Mon. Apr 15th, 2024
Written by Robert Warden
In trying to understand the rise of right-wing populism in the United States and elsewhere, I have ultimately felt compelled to focus rather exclusively on emotional processes, to explain why “have-nots” vote for right-wing populist “haves.”
To this end, I did a google search of the term “The Emotional Appeal of Right-Wing Populism,” which is exactly the first part of the title of this post. It is unusual to find a search result which virtually matches the search wording, but in this case, it happened, with the exception that the authors used the word “roots” instead of “appeal,” and omitted the word “the.”
(Please see below for link– OEN)
The authors of this article, Mikko Salmela and Cristian von Scheve, are from Finland and Germany, respectively, and the article discusses right-wing populism in Europe only. However, their discussion of this phenomena’s emotional appeal may apply to any place in the world. Salmela and von Scheve identify two emotional factors which lead to right-wing populism.
The first mechanism basically is a matter of fear and insecurity resulting in projection (although the authors call it “repressed shame”) into, “anger, resentment and hatred towards perceived enemies,” who may come in many forms, including the political opposition, demographic subgroups, “elites,” or the media. The second mechanism is seeking self-esteem and meaning from stable aspects of identity such as “nationality, ethnicity, religion, language and traditional gender roles.” Both of these factors can clearly be seen as crucial to whatever appeal Donald Trump has had to the Republican base, almost as if Trump used a playbook to rile up these kinds of emotions in potential supporters. In fact, he probably did have a sort of informal playbook of this sort, developed through many years of learning how to manipulate the emotions of other people (as con-people routinely do). This, he combined with what he learned about how to gain media attention by “speaking his mind,” and “saying outrageous things,” which was made possible by his inherited wealth and corresponding access to the media. (Note: You might only be able to see the article abstract, which is fine. I saw the entire article elsewhere and ended up skimming it and not finding much other pertinent information in it in addition to the abstract. It is a long review article, which is theoretical in nature, but cites many other articles, some of which are research articles, but others cited are also theoretical.)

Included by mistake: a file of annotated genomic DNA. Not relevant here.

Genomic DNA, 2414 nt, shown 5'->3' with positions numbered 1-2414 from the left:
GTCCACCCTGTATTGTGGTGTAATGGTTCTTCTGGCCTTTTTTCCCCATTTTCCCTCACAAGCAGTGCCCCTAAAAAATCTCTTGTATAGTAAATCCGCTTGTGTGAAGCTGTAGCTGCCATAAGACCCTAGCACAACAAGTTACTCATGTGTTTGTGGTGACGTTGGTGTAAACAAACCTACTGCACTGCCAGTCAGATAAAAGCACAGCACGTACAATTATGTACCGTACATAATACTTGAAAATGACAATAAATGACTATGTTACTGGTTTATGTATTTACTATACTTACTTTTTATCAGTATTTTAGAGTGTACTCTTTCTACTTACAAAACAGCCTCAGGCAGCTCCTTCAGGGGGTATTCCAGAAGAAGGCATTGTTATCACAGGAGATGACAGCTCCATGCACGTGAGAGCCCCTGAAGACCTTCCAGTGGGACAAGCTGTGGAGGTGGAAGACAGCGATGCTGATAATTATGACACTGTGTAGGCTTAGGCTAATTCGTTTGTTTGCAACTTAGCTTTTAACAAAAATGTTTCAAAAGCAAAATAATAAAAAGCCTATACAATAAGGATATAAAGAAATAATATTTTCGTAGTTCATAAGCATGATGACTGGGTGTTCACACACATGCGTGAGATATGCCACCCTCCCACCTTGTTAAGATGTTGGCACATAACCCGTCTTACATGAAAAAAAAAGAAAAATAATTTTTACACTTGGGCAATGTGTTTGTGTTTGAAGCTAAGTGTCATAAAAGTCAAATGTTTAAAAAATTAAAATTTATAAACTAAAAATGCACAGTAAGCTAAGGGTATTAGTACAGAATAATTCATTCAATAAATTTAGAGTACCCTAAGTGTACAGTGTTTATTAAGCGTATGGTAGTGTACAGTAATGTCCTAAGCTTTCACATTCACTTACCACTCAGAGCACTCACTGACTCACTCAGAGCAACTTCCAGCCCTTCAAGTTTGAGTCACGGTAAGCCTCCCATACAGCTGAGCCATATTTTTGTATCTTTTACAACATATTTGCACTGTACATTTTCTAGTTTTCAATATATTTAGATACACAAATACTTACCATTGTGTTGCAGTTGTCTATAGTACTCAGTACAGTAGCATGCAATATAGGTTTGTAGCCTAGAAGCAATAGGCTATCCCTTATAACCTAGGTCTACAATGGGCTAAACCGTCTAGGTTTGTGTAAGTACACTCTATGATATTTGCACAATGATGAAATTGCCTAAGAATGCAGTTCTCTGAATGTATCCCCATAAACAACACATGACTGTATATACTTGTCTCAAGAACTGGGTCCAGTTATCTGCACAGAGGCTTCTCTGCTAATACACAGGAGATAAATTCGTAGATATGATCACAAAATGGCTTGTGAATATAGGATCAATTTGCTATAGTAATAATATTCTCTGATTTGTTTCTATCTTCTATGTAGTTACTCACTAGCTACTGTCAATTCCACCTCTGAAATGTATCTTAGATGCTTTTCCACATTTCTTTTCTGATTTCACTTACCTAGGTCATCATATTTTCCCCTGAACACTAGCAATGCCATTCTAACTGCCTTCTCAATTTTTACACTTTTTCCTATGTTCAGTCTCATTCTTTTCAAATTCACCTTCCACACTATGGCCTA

However, being the self-obsessed, delusional narcissist that he is, I don’t think that Donald Trump has ever had the global awareness level needed to create this scenario as an intentional strategy. Rather, I think it was an incidental product of his personal style of trying to extract what he wants from other people, serendipitously resulting in political popularity for him among the Republican base.

Furthermore, there is a particular aspect to “Trumpism,” typically referred to as MAGA, which is not directly addressed in the cited article. Perhaps it is a unique strain of right-wing populism, native in particular to the United States, although I do think it shares much in common with right-wing populism elsewhere. In particular, I am referring to the egotistical nature of right-wing populism, which in my observation has been occurring since at least the time of Ronald Reagan’s initial, successful candidacy for the presidency in 1980. This is related to the second factor mentioned by Salmela and von Shcve, the bolstering of self-esteem through identity processes, and perhaps they would argue that it is the same thing, but what we see in the United States, specifically relates to the idea of “American exceptionalism” (which this post is addressing, and will be further addressed in a subsequent post). Right-wing populist politicians in the United States, such as Reagan and Trump (both of whom were celebrities and political novices before seeking the political spotlight), use specific language designed to make people not only feel good about themselves for being “a true American,” but actually use dog-whistle (or sometimes more direct language in the case of Trump) to make their base feel superior to other people – morally, culturally, and intellectually, in addition to racially, religiously, or any other convenient categorization which may be used to divide people.